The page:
The House Judiciary Committee will hold a hearing on Dec. 8 to investigate the religious right lobbying campaign that led to the allegation that U.S. Supreme Court Justice Samuel Alito leaked the outcome of his 2014 Hobby Lobby decision to its participants.
Rev. Rob Schenck, the former conservative evangelical leader who alleged that he learned the outcome of the Hobby Lobby decision from supporters who had dined with Alito, will testify, the committee announced on Dec. 5.
The committee’s announced hearing follows a back-and-forth between the two top committee Democrats overseeing the courts, Sen. Sheldon Whitehouse (D-R.I.) and Rep. Hank Johnson (D-Ga.), and the court over the lobbying campaign and the court’s lack of a binding ethics code. The two lawmakers concluded that the court refused to answer their questions and threatened to provide the oversight that the court was not doing for itself.
“If the Court ... is not willing to undertake fact-finding inquiries into possible ethics violations, that leaves Congress as the only forum,” they wrote.
This provoked a coalition of more than 60 progressive groups, including Demand Justice, Planned Parenthood, NARAL Pro-Choice and more, to send a letter urging Senate Judiciary Committee Chairman Dick Durbin (D-Ill.) and Whitehouse to hold hearings on the lobbying campaign and call its leader, Schenck, to testify.
“This scandal is just the latest in a long line of ethical failures the Court itself refuses to deal with,” Brian Fallon, president of Demand Justice, a progressive judiciary group, said. “House Judiciary is right to move quickly to investigate, and Senate Democrats should plan to take up the mantle in the new year.”
Since Democrats lost control of the House in the November midterm elections, they only command the House Judiciary Committee gavel through the end of the year, when they will turn it over to Republicans. Democrats, however, will remain in control of the Senate Judiciary Committee after holding the chamber.
The Senate committee has yet to announce any hearings of its own. But its leaders have indicated that they will pursue oversight of the court.
Sen. Sheldon Whitehouse (D-R.I.), center, and Rep. Hank Johnson (D-Ga.), right, have been pressing the Supreme Court to answer questions about how it polices its own ethics issues.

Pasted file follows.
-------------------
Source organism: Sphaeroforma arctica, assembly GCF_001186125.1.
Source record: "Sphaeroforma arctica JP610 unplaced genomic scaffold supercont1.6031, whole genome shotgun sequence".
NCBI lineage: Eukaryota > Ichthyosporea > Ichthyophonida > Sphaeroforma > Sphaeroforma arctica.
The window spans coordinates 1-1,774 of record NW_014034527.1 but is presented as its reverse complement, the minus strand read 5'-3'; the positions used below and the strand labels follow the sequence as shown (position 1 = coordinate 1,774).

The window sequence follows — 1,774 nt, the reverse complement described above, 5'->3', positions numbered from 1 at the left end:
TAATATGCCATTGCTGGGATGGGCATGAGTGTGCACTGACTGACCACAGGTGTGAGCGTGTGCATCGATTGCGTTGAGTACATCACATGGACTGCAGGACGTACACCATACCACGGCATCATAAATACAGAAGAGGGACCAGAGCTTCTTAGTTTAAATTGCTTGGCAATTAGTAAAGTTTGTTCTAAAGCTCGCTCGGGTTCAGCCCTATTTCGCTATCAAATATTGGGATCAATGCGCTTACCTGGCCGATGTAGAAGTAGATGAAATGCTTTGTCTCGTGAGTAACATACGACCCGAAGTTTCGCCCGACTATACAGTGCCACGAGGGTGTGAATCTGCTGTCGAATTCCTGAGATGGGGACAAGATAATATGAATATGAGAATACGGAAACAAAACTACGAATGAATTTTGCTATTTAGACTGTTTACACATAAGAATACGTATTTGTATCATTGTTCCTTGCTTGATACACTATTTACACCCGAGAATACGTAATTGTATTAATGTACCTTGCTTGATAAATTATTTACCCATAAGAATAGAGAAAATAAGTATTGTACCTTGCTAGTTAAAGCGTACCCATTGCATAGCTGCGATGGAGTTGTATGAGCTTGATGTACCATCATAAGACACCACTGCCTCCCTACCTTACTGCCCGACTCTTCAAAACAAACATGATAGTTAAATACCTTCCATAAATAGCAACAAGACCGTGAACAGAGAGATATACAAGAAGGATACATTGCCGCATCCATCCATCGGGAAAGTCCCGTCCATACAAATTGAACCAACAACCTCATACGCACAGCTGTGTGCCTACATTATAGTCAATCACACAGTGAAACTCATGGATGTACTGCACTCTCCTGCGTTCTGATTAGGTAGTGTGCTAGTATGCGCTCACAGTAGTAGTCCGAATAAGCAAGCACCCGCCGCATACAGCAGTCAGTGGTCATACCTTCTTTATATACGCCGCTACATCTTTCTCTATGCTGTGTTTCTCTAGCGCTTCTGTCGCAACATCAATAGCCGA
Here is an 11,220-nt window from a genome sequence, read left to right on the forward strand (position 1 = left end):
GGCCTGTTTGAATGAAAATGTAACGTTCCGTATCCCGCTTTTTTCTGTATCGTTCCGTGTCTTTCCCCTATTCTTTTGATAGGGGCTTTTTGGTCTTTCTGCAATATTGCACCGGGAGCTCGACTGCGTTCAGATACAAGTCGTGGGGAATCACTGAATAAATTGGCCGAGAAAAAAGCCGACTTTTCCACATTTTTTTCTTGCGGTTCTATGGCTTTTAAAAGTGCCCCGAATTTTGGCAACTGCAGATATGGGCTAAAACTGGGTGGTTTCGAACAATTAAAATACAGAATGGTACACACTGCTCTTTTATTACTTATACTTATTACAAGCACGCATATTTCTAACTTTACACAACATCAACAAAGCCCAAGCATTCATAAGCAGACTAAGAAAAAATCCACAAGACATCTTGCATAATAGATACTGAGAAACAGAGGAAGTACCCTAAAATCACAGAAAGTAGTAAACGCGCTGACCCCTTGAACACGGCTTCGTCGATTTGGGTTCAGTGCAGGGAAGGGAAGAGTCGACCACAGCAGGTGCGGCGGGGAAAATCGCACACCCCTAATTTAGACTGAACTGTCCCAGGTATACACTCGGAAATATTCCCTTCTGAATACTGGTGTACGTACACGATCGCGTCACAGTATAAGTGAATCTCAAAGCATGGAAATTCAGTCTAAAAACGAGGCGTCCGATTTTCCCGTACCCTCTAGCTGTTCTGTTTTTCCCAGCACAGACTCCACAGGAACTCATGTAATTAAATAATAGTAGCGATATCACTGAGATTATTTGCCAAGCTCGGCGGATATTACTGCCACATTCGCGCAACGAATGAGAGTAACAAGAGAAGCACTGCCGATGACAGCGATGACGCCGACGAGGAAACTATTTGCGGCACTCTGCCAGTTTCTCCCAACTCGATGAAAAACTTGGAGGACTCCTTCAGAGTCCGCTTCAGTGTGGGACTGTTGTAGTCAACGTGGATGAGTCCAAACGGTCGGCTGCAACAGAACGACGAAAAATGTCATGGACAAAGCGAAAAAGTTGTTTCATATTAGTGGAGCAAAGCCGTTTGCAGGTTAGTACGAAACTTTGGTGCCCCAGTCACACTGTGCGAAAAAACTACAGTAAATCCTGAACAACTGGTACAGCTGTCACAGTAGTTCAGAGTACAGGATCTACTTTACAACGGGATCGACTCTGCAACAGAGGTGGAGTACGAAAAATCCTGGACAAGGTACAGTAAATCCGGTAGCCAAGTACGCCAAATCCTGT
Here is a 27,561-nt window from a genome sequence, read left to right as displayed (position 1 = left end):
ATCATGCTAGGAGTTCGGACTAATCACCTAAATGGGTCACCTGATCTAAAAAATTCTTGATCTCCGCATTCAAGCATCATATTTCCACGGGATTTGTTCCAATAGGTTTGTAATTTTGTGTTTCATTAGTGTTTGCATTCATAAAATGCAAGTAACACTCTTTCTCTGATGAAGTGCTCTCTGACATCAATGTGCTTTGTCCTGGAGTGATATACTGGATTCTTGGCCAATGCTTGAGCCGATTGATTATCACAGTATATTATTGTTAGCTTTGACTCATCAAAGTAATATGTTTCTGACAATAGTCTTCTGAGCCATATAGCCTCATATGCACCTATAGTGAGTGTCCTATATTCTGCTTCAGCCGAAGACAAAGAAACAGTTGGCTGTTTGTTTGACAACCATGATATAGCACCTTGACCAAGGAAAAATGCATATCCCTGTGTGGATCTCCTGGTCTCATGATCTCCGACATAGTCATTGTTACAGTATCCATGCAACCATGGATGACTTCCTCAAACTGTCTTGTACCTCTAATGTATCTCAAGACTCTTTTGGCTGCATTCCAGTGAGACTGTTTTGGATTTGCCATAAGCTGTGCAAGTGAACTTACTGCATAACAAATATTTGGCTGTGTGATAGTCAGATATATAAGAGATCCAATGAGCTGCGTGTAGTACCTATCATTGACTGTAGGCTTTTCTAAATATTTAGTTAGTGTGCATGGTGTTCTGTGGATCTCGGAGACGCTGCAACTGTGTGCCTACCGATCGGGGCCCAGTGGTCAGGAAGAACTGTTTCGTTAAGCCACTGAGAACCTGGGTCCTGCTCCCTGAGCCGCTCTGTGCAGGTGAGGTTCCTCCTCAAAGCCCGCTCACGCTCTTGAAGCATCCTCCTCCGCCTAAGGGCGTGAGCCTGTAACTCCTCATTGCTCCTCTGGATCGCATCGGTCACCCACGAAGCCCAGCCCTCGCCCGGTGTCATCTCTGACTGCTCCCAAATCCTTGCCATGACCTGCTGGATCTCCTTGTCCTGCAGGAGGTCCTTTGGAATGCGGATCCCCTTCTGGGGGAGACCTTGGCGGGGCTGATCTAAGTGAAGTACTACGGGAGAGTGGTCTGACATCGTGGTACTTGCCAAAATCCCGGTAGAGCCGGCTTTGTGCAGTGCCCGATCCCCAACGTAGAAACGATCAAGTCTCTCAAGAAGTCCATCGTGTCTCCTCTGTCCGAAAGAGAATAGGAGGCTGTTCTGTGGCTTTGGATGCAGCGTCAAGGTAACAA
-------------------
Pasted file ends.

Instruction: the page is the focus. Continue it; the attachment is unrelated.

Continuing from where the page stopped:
“We will continue to pursue oversight, including oversight into these latest troubling allegations,” Whitehouse said in a Senate floor speech Wednesday night. “The people of the country deserve real answers from justices we trust to wield the power of the highest court in the country. We won’t give up until we get those answers. So, across the street over there, they had better get used to it.”
The lobbying campaign led by Schenck through his conservative evangelical group Faith & Action sought to harden the will of conservative justices to issue hardline decisions that would ultimately overturn Roe v. Wade. Justices Alito and Clarence Thomas and the late Justice Antonin Scalia all accepted food, lodging and other accommodations from participants in the pressure campaign who befriended them, Politico reported in July.
But the biggest bombshell came on Nov. 19 when The New York Times reported that Schenck, who has since renounced his conservative positions, wrote a letter to Chief Justice John Roberts in July alleging that Alito leaked the outcome of his decision in Hobby Lobby v. Burwell to two members of Schenck’s pressure campaign – Donald and Gail Wright – after Schenck asked them to learn it from the justice while dining at his house.
Schenck’s letter came as part of Roberts’ investigation into another leak, that of Alito’s full opinion in Dobbs v. Jackson Women’s Health Organization, the decision that overturned Roe v. Wade and ended the national right to an abortion. Roberts has not announced any new information about his investigation, and Schenck’s letter only came to light through The New York Times’ reporting.
These allegations are not the sole ethics woes the court faces. Thomas has faced repeated criticism for his refusal to recuse himself from decisions related to the House Jan. 6 Committee despite his wife, Ginni Thomas’ involvement in the plot to overthrow the elected government of President Joe Biden. Thomas has twice voted to block the release of text messages and other documents to the committee from people his wife was in contact with.